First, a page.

In FIG. 1, an endpoint detection system 10 in accordance with the present invention is coupled to a plasma etch system 12 which includes a chamber 14 and a cathode 16. A semiconductor wafer 18 is supported by the cathode 16, and a plasma discharge 20 is formed over the cathode 16 by applying radio-frequency (RF) power to at least the cathode 16. By "plasma etch system" it is meant herein any system which produces a plasma discharge including conventional plasma etch systems where both a cathode and an anode are RF powered and reactive ion etch (RIE) systems where only the cathode is provided with RF power.
The endpoint detection system 10 includes a sensor assembly 22 and a digital computer system 24 which are coupled together by a cable 26. The sensor assembly 22 has a probe portion 28 which extends into chamber 14 through an aperture in the chamber wall and a housing portion 30 which encloses photosensors and analog circuitry of the sensor assembly. The digital computer system 24 comprises a general purpose digital computer such as a personal computer, workstation or minicomputer made by such well known manufacturers as IBM, Apple, Sun and Hewlett-Packard. The digital computer system 24 typically includes a base unit 32 enclosing the CPU, memory, disk drives and I/O ports, a monitor 34 for visually displaying output from the system and a keyboard 36 for entering commands and data into the system.
In FIG. 2, the sensor assembly 22 is shown in a partially exploded form to include the probe portion 28 and the housing portion 30. Also shown are a mounting adaptor 38 and a housing end cap 40. The mounting adaptor 38 is preferably a split-ring clamp which is attached to a wall portion 42 of chamber 14 (see FIG. 1) and which clamps around probe portion 28 to hold the sensor assembly 22 firmly to the wall portion 42. The end cap 40 closes the end of the housing portion 30 and permits access to the photosensors and electronic circuitry housed therein. As mentioned previously, cable 26 couples the analog circuitry within the housing portion 30 to the digital computer system 24.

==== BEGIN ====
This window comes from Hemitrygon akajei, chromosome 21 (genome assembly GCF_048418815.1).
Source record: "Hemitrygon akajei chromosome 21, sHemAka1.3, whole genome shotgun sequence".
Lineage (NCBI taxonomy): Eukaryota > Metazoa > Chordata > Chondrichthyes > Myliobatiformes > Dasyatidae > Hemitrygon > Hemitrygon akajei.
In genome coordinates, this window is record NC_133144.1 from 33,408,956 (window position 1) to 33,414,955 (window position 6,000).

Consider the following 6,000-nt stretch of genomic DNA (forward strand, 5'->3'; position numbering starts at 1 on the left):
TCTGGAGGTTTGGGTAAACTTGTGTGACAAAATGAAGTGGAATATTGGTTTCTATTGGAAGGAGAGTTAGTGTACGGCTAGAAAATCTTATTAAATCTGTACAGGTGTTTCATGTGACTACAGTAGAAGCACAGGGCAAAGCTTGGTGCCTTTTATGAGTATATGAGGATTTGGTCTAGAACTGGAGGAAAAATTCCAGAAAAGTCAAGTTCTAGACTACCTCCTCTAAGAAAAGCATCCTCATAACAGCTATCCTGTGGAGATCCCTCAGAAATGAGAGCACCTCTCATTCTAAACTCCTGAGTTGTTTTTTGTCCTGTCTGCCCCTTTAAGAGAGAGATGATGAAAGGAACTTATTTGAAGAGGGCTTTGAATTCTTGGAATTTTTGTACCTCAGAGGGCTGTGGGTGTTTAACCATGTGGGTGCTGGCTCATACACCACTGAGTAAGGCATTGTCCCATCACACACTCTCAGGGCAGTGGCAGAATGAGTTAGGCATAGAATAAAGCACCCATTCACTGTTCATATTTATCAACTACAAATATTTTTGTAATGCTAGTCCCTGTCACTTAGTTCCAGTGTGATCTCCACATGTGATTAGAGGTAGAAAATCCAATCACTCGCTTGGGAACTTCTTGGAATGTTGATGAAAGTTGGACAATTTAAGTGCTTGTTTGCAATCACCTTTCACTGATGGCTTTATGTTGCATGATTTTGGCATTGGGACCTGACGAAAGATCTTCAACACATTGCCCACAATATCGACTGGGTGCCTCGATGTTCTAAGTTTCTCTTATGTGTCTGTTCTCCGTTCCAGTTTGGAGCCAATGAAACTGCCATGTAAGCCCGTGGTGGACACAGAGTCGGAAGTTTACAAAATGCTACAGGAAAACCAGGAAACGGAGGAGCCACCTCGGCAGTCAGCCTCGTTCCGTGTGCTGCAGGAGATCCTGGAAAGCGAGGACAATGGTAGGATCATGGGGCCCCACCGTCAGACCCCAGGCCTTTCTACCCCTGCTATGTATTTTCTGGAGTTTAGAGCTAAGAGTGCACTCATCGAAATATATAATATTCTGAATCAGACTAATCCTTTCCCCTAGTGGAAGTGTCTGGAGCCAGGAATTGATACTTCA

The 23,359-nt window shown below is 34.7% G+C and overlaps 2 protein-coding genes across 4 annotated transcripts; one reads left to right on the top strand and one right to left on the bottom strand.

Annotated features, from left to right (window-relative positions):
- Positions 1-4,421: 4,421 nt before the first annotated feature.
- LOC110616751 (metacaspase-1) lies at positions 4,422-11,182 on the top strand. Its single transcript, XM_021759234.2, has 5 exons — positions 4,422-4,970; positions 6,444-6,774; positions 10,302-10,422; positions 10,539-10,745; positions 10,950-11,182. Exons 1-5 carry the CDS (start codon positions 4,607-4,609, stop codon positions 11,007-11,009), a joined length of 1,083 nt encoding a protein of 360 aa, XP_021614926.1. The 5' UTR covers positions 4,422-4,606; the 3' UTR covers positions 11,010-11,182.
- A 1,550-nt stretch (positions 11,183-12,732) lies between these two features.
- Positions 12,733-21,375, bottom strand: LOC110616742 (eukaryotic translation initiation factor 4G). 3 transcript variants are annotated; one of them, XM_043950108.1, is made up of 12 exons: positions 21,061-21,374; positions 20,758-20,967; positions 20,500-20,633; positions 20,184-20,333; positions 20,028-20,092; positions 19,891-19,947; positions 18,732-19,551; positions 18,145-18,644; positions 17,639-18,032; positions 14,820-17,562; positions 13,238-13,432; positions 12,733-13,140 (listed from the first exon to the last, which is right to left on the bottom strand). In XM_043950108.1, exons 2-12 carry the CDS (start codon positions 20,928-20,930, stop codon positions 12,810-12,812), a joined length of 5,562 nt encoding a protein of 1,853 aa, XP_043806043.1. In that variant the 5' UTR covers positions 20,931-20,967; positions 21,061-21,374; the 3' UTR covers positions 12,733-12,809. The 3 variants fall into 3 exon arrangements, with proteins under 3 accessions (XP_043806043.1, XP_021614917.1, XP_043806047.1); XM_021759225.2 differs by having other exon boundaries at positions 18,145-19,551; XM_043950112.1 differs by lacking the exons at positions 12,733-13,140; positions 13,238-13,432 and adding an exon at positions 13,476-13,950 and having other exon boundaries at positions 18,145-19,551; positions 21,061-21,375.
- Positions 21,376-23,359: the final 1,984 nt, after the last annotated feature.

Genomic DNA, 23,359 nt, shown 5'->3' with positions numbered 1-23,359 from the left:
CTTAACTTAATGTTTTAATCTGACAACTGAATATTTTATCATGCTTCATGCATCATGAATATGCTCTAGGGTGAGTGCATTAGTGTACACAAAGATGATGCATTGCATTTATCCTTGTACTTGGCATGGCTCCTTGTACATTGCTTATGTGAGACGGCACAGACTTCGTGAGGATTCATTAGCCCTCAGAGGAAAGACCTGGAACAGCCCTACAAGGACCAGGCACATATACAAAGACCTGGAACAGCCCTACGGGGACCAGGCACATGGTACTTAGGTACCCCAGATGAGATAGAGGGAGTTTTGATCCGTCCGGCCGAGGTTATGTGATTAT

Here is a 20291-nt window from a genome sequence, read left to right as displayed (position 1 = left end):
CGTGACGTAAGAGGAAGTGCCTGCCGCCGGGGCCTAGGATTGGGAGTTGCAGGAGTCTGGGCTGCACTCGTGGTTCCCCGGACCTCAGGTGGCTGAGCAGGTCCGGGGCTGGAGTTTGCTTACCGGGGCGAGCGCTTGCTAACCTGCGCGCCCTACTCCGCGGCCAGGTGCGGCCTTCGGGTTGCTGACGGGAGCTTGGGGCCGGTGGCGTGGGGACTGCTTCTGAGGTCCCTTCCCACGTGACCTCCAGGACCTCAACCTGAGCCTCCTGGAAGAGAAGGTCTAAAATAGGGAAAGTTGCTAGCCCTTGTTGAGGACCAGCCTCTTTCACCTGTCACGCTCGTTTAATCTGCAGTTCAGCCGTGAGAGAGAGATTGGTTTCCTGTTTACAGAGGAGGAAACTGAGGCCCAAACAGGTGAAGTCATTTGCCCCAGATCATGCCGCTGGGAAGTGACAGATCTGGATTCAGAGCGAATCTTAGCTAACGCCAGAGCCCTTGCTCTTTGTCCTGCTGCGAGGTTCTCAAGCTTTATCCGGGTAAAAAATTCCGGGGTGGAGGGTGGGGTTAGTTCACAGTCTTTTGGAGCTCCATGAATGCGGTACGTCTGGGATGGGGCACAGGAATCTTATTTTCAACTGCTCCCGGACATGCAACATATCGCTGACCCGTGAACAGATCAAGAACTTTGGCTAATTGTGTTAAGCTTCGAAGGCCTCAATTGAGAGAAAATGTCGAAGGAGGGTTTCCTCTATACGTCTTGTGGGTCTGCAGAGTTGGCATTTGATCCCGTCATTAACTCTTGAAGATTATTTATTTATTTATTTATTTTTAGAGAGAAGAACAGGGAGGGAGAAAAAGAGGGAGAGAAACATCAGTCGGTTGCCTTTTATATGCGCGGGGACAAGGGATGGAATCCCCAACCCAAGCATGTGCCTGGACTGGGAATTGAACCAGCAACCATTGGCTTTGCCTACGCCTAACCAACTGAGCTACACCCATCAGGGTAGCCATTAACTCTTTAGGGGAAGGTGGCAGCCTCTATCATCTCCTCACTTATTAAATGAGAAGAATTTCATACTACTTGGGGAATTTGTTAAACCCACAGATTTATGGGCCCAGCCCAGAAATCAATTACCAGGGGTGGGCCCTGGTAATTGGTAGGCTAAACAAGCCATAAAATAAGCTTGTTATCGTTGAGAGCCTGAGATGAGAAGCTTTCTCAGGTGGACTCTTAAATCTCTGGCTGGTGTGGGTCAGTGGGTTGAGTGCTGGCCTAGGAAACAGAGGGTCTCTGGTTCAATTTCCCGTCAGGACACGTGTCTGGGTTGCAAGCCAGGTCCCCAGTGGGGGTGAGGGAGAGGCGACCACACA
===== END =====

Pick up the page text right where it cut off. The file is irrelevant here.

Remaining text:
The probe portion 28 is an elongated member including a substantially cylindrical barrel 44 and a substantially cylindrical flange 46 of greater diameter than the barrel. With additional reference to FIGS. 3 and 4, the barrel 44 is provided with a plurality of longitudinally extending bores or holes 48 having a first end 50 and a second end 52. The holes 48 are preferably of a truncated, conical shape having an axis A which is slightly angled by an angle a from the horizontal. The holes 48 serve as light guides which funnel additional electromagnetic radiation from the plasma discharge 20 to the second ends 52 of the holes 48. Preferably, the inner walls surrounding the holes 48 are reflective of the electromagnetic radiation at the frequencies of interest.
The flange 46 is provided with a number of cups 54 which open on second ends 52 of the holes 48. The cups 54 accommodate the filters of the sensor assembly 22 and are somewhat larger in diameter than the first ends 50 of the holes 48. The truncated, conical holes 48 are angled along their axes A as previously described to provide a separation between the cups 54. However, there is no intrinsic reason that the holes 48 could not be a right, truncated cone by making the cups 54 smaller and placing them closer together. Threaded bores 56 are used to attach the probe portion 28 to housing portion 30 with suitable machine bolts (not shown).